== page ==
A promising young union // that controls the firing of particular neurons // which have been reengineered to be activated by light // uncovering the brain’s mysteries with a flash
Age of Enlightenment
Photograph by Sam Kaplan
Much of what science knows about the human brain has come through deduction. If a stroke or trauma has destroyed a particular area, researchers can look at what that person can no longer do—talk, move the left pinky, do math—and infer that the affected region is linked to that behavior. In animal models, researchers often produce lesions artificially, or they inject a drug to inhibit or excite neural activity in a specific area. Yet as important as this approach has been, there are many things it can’t accomplish. Chief among those is pinpointing which of the many kinds of cells in a given brain region are the ones that matter.
As a result, when it comes to autism, Alzheimer’s disease and a long list of mental illnesses, what we do understand is dwarfed by all that we can only imagine. Treatments, too, are often a matter of trial and error. To try to prevent intractable epileptic seizures, for example, surgeons may destroy a part of the brain they believe is implicated. Often it works; sometimes it doesn’t. Understanding aberrant behavior, obsessive thoughts, learning disabilities, depression, anxiety, aggression—for all of those, the learning curve remains very steep.
Much of the problem stems from the brain’s sheer complexity. “It’s made of 100 billion interconnected cells, which fall into many distinct classes—differing by shape, molecular composition and function—and which change in different ways in different brain disorders,” says Edward Boyden, a neuroscientist and biological engineer in the MIT Media Lab, whose goal is to develop technologies for “fixing the broken brain.” But it’s not just the number of neurons that makes the brain so challenging; it’s also that they fire in essentially arbitrary numbers of patterns depending on what we are doing, perceiving and thinking, how we feel emotionally and whether we are well or sick. Moreover, some neurons excite other neurons, some inhibit others, and some fine-tune how sensitive other neurons are to being excited or inhibited. Neurons within the same brain region may connect to others locally or use long arms called axons to reach remote parts of the brain. Further complicating attempts to make sense of all this, diverse types of neurons are likely to be tightly intermingled in tiny volumes of brain tissue.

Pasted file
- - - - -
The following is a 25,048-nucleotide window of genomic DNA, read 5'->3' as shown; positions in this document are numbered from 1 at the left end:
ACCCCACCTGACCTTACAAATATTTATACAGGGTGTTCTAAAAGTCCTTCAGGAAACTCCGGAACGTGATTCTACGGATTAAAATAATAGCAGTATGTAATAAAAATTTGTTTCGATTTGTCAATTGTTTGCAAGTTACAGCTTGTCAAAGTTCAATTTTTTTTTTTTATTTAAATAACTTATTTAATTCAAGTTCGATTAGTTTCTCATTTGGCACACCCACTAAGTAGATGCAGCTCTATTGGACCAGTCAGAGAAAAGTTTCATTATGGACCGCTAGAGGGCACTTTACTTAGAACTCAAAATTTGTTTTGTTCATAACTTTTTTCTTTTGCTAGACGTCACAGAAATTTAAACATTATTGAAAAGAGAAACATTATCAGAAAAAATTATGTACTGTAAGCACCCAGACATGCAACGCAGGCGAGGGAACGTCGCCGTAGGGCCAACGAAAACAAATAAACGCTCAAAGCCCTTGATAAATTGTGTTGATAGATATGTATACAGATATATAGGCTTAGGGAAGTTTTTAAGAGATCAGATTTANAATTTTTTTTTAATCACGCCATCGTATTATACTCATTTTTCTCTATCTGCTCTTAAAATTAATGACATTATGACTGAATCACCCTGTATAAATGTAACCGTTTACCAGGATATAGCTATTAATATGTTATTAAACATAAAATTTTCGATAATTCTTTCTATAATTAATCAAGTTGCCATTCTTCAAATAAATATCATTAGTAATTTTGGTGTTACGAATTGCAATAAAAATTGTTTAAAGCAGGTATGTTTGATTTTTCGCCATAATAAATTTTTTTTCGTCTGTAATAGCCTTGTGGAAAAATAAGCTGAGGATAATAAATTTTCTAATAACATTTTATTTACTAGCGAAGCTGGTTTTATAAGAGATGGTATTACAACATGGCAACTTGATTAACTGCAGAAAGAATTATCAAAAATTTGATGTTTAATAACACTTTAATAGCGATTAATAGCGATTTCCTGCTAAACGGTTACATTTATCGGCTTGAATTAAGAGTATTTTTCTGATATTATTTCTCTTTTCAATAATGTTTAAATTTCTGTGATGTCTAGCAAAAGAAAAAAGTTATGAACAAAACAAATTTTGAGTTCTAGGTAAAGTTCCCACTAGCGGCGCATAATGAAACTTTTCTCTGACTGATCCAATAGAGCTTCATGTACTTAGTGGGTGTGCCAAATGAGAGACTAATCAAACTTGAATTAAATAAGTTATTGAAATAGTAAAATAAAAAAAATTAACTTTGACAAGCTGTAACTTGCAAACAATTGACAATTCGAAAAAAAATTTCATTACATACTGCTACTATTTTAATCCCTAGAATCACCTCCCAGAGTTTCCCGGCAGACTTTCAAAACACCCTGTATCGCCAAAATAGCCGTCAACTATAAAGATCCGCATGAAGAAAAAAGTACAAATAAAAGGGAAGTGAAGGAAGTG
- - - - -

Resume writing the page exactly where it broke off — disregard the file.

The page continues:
In 1979, Francis Crick, who helped discover the structure of DNA in the 1950s and later turned to neuroscience, cautioned that scientists could never understand the brain unless they could precisely control discrete sets of neurons to see what they do. “Without that level of understanding, I realized we cannot fully help patients with depression, schizophrenia and autism,” says Karl Deisseroth, a psychiatrist and neuroscience researcher at Stanford University.
But a new technology, optogenetics, which Deisseroth and Boyden helped develop at Stanford, along with Feng Zhang, a graduate student in Deisseroth’s lab, and two other researchers from Germany, Georg Nagel and Ernst Bamberg, could finally begin to map the brain’s vast frontiers. Combining optics and genetics, optogenetics allows scientists to control individual classes of neurons distributed among many other cell types—and with a flash of light.
Introduced in 2005, optogenetics remains a young technology. Yet like a child prodigy, it has garnered rave reviews. It has been called transformative, exquisite and a great leap forward. Researchers around the world are using it to illuminate—literally and figuratively—the mysterious brain and to investigate links between brain circuits and specific behaviors with a precision that could only have been imagined less than a decade ago.